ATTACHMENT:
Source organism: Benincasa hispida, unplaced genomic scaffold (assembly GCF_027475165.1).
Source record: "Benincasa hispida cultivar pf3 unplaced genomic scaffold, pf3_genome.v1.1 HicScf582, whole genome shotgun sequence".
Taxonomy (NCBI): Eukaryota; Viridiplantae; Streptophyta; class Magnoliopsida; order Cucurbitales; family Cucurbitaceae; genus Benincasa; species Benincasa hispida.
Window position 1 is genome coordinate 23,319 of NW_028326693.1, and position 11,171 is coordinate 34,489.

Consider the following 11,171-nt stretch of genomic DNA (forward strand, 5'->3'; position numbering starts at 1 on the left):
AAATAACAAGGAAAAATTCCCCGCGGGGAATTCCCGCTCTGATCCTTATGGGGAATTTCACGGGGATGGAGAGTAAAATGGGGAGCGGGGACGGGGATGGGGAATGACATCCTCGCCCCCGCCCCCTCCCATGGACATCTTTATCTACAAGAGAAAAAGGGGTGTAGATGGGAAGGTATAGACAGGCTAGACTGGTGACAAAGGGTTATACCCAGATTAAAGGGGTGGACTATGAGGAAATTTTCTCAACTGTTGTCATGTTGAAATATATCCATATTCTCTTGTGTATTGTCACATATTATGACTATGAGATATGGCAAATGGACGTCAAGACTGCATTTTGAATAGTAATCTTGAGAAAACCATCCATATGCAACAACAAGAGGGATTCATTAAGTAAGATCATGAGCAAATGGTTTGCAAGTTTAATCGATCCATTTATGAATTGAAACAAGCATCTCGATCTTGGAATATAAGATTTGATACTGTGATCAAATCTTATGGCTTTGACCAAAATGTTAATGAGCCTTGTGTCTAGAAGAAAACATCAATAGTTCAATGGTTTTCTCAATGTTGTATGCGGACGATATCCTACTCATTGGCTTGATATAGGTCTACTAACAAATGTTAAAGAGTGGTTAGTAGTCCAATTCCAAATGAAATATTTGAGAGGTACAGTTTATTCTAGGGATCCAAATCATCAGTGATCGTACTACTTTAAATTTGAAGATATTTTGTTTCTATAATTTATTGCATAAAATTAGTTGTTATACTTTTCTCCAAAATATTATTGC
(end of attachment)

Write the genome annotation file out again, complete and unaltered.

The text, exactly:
Source organism: Benincasa hispida, unplaced genomic scaffold (assembly GCF_027475165.1).
Source record: "Benincasa hispida cultivar pf3 unplaced genomic scaffold, pf3_genome.v1.1 HicScf582, whole genome shotgun sequence".
Taxonomy (NCBI): Eukaryota; Viridiplantae; Streptophyta; class Magnoliopsida; order Cucurbitales; family Cucurbitaceae; genus Benincasa; species Benincasa hispida.
Window position 1 is genome coordinate 23,319 of NW_028326693.1, and position 11,171 is coordinate 34,489.

Consider the following 11,171-nt stretch of genomic DNA (forward strand, 5'->3'; position numbering starts at 1 on the left):
AAATAACAAGGAAAAATTCCCCGCGGGGAATTCCCGCTCTGATCCTTATGGGGAATTTCACGGGGATGGAGAGTAAAATGGGGAGCGGGGACGGGGATGGGGAATGACATCCTCGCCCCCGCCCCCTCCCATGGACATCTTTATCTACAAGAGAAAAAGGGGTGTAGATGGGAAGGTATAGACAGGCTAGACTGGTGACAAAGGGTTATACCCAGATTAAAGGGGTGGACTATGAGGAAATTTTCTCAACTGTTGTCATGTTGAAATATATCCATATTCTCTTGTGTATTGTCACATATTATGACTATGAGATATGGCAAATGGACGTCAAGACTGCATTTTGAATAGTAATCTTGAGAAAACCATCCATATGCAACAACAAGAGGGATTCATTAAGTAAGATCATGAGCAAATGGTTTGCAAGTTTAATCGATCCATTTATGAATTGAAACAAGCATCTCGATCTTGGAATATAAGATTTGATACTGTGATCAAATCTTATGGCTTTGACCAAAATGTTAATGAGCCTTGTGTCTAGAAGAAAACATCAATAGTTCAATGGTTTTCTCAATGTTGTATGCGGACGATATCCTACTCATTGGCTTGATATAGGTCTACTAACAAATGTTAAAGAGTGGTTAGTAGTCCAATTCCAAATGAAATATTTGAGAGGTACAGTTTATTCTAGGGATCCAAATCATCAGTGATCGTACTACTTTAAATTTGAAGATATTTTGTTTCTATAATTTATTGCATAAAATTAGTTGTTATACTTTTCTCCAAAATATTATTGC